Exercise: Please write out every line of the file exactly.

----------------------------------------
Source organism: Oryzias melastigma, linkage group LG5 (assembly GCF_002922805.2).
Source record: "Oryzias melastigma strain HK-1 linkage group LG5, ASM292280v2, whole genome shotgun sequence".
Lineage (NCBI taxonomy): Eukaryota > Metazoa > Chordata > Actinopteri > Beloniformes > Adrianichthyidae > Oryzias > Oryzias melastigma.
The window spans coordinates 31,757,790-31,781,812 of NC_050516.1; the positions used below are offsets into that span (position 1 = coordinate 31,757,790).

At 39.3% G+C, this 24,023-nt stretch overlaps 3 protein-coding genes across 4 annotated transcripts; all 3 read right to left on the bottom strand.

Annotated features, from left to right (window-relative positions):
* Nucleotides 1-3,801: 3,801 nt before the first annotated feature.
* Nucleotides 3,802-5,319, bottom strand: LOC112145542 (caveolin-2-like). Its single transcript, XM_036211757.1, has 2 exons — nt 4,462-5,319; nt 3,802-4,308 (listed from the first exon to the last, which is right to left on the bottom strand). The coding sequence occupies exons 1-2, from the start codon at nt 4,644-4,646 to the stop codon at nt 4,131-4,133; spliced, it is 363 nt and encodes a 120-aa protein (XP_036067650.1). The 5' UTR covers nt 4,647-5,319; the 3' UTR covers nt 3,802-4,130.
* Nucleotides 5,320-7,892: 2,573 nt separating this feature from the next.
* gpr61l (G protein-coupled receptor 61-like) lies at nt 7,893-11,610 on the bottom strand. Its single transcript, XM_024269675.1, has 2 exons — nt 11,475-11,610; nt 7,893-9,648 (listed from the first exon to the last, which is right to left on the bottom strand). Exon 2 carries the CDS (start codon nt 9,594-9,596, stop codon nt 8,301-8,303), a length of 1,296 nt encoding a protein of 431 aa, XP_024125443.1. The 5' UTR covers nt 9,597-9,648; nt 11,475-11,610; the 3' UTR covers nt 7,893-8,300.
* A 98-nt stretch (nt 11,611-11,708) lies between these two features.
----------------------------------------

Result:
Source organism: Oryzias melastigma, linkage group LG5 (assembly GCF_002922805.2).
Source record: "Oryzias melastigma strain HK-1 linkage group LG5, ASM292280v2, whole genome shotgun sequence".
Lineage (NCBI taxonomy): Eukaryota > Metazoa > Chordata > Actinopteri > Beloniformes > Adrianichthyidae > Oryzias > Oryzias melastigma.
The window spans coordinates 31,757,790-31,781,812 of NC_050516.1; the positions used below are offsets into that span (position 1 = coordinate 31,757,790).

At 39.3% G+C, this 24,023-nt stretch overlaps 3 protein-coding genes across 4 annotated transcripts; all 3 read right to left on the bottom strand.

Annotated features, from left to right (window-relative positions):
* Nucleotides 1-3,801: 3,801 nt before the first annotated feature.
* Nucleotides 3,802-5,319, bottom strand: LOC112145542 (caveolin-2-like). Its single transcript, XM_036211757.1, has 2 exons — nt 4,462-5,319; nt 3,802-4,308 (listed from the first exon to the last, which is right to left on the bottom strand). The coding sequence occupies exons 1-2, from the start codon at nt 4,644-4,646 to the stop codon at nt 4,131-4,133; spliced, it is 363 nt and encodes a 120-aa protein (XP_036067650.1). The 5' UTR covers nt 4,647-5,319; the 3' UTR covers nt 3,802-4,130.
* Nucleotides 5,320-7,892: 2,573 nt separating this feature from the next.
* gpr61l (G protein-coupled receptor 61-like) lies at nt 7,893-11,610 on the bottom strand. Its single transcript, XM_024269675.1, has 2 exons — nt 11,475-11,610; nt 7,893-9,648 (listed from the first exon to the last, which is right to left on the bottom strand). Exon 2 carries the CDS (start codon nt 9,594-9,596, stop codon nt 8,301-8,303), a length of 1,296 nt encoding a protein of 431 aa, XP_024125443.1. The 5' UTR covers nt 9,597-9,648; nt 11,475-11,610; the 3' UTR covers nt 7,893-8,300.
* A 98-nt stretch (nt 11,611-11,708) lies between these two features.